Thursday, August 4, 2011

Markets Down Hard, Debt, and Obamanomics

I haven't written here in my blog in a long time. But I've been watching the economic scene. And as you might imagine I've been quite unhappy with our President, his administration, and the results of their economic policies. Here in California the effect is magnified and made even worse.

I see these factors holding back the U.S. economy:
  • Debt
  • The effects of some misguided corporate rescues
  • Market and corporate uncertainty caused by government actions, discussions and personnel appointments
  • Present and expected future avalanches of regulations
After U.S. markets closed today, after the 512-point Dow drop and 60-point S&P drop, I watched a clip of Obama in 2008 or 2009, in which he said the economy should be much better 3 years out, or his presidency will be a single term. Well, here we are, it seems. I'll soon hoist a martini to his single term.

The pundits' observations I thought most valuable were that the market's fall is not about the U.S. debt deal, but about Euro-zone debt worries, and the growing perception that the U.S. economy is not growing fast and may actually fall into a "double-dip" recession. We'll see what actually happens, but though I've searched and listened to truckloads of commentary, I don't see a catalyst for U.S. growth. Yes, there are some sectors that should grow, and yes, the middle classes may be growing in China and India. But in our present trade environment we can't take proper advantage of it.

Obama said one correct thing, as far as the basic concept. He said Congress should approve the 3 or 4 international trade agreements in its queue. Now the agreements are forgotten and Congress has flown out of town for a month. The trade agreements would be one small catalyst for growth.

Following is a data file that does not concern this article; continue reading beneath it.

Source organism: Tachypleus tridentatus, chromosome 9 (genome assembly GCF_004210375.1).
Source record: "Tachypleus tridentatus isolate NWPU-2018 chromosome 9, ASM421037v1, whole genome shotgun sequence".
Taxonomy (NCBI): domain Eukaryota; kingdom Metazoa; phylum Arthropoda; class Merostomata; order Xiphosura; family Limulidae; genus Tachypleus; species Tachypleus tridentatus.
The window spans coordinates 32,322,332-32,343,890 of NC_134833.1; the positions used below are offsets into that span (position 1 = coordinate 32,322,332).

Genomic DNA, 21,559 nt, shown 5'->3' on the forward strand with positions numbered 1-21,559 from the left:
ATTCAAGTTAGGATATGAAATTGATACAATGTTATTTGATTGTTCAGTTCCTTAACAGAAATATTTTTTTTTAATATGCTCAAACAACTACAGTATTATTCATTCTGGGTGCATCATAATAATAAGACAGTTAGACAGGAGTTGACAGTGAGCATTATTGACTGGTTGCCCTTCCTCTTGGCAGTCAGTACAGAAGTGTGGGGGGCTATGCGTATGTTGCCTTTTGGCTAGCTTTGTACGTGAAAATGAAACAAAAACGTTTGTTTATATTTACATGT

Hedge fund manager Phil Falcone was interviewed today on CNBC, mostly about his LightSquared network. In it he said that innovation was the only way for the U.S. economy to get going and grow again. I agree with him.

And what stands in the way of that innovation, or would foster the economic growth we all want (well, everyone except a few Luddites of various stripes)? In short, Obamanomics stands in the way of the innovation Falcone mentioned. Instead, for growth we should be repealing the laws, throwing out, simplifying, and rationalizing the regulations, and basically undoing all we can of the four factors listed above.

As an aside, during the Reagan administration, he said that he would reduce government employees by a significant amount. One evening I was looking up at the federal office building in West Los Angeles and doubted anything would happen. A very few years later the building was 40 or 50% vacant, if I recall correctly. I was very happy to see that Reagan did what he said he would do. Today the size of government employment has grown past any nightmare Reagan ever had. It's time to slim down again. The regulations and other scribblings of the bureaucrats are not needed. In fact, they're harmful.

Again, the bottom line is "back to free markets" to create the growth and jobs we need.